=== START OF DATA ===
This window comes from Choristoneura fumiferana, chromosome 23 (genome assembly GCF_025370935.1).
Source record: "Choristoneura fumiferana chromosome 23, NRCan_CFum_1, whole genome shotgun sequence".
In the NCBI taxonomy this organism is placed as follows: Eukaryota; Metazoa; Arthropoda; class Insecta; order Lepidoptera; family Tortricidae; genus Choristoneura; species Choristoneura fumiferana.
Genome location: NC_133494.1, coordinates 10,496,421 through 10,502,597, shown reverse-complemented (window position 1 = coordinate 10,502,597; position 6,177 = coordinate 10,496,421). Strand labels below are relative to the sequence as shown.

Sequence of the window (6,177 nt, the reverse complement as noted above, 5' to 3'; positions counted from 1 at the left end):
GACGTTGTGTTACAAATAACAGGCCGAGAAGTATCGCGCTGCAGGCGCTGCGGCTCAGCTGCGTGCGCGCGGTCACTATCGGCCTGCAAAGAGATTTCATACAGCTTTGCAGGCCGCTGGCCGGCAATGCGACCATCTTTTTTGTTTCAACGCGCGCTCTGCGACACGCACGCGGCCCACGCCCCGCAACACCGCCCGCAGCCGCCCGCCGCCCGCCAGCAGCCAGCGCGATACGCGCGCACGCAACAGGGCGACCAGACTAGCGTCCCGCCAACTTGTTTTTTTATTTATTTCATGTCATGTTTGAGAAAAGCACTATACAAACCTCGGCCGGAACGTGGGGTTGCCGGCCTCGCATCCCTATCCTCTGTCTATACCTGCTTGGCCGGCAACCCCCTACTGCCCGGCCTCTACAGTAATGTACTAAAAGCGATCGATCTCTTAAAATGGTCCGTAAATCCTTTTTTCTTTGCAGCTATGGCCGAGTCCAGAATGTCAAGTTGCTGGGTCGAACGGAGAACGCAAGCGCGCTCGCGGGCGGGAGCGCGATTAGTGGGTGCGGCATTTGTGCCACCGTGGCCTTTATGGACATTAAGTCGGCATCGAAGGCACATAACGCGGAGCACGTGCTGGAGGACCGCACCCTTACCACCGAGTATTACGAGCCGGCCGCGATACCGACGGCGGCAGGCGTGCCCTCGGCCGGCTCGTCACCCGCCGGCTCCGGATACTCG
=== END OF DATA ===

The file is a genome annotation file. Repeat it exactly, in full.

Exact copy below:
This window comes from Choristoneura fumiferana, chromosome 23 (genome assembly GCF_025370935.1).
Source record: "Choristoneura fumiferana chromosome 23, NRCan_CFum_1, whole genome shotgun sequence".
In the NCBI taxonomy this organism is placed as follows: Eukaryota; Metazoa; Arthropoda; class Insecta; order Lepidoptera; family Tortricidae; genus Choristoneura; species Choristoneura fumiferana.
Genome location: NC_133494.1, coordinates 10,496,421 through 10,502,597, shown reverse-complemented (window position 1 = coordinate 10,502,597; position 6,177 = coordinate 10,496,421). Strand labels below are relative to the sequence as shown.

Sequence of the window (6,177 nt, the reverse complement as noted above, 5' to 3'; positions counted from 1 at the left end):
GACGTTGTGTTACAAATAACAGGCCGAGAAGTATCGCGCTGCAGGCGCTGCGGCTCAGCTGCGTGCGCGCGGTCACTATCGGCCTGCAAAGAGATTTCATACAGCTTTGCAGGCCGCTGGCCGGCAATGCGACCATCTTTTTTGTTTCAACGCGCGCTCTGCGACACGCACGCGGCCCACGCCCCGCAACACCGCCCGCAGCCGCCCGCCGCCCGCCAGCAGCCAGCGCGATACGCGCGCACGCAACAGGGCGACCAGACTAGCGTCCCGCCAACTTGTTTTTTTATTTATTTCATGTCATGTTTGAGAAAAGCACTATACAAACCTCGGCCGGAACGTGGGGTTGCCGGCCTCGCATCCCTATCCTCTGTCTATACCTGCTTGGCCGGCAACCCCCTACTGCCCGGCCTCTACAGTAATGTACTAAAAGCGATCGATCTCTTAAAATGGTCCGTAAATCCTTTTTTCTTTGCAGCTATGGCCGAGTCCAGAATGTCAAGTTGCTGGGTCGAACGGAGAACGCAAGCGCGCTCGCGGGCGGGAGCGCGATTAGTGGGTGCGGCATTTGTGCCACCGTGGCCTTTATGGACATTAAGTCGGCATCGAAGGCACATAACGCGGAGCACGTGCTGGAGGACCGCACCCTTACCACCGAGTATTACGAGCCGGCCGCGATACCGACGGCGGCAGGCGTGCCCTCGGCCGGCTCGTCACCCGCCGGCTCCGGATACTCG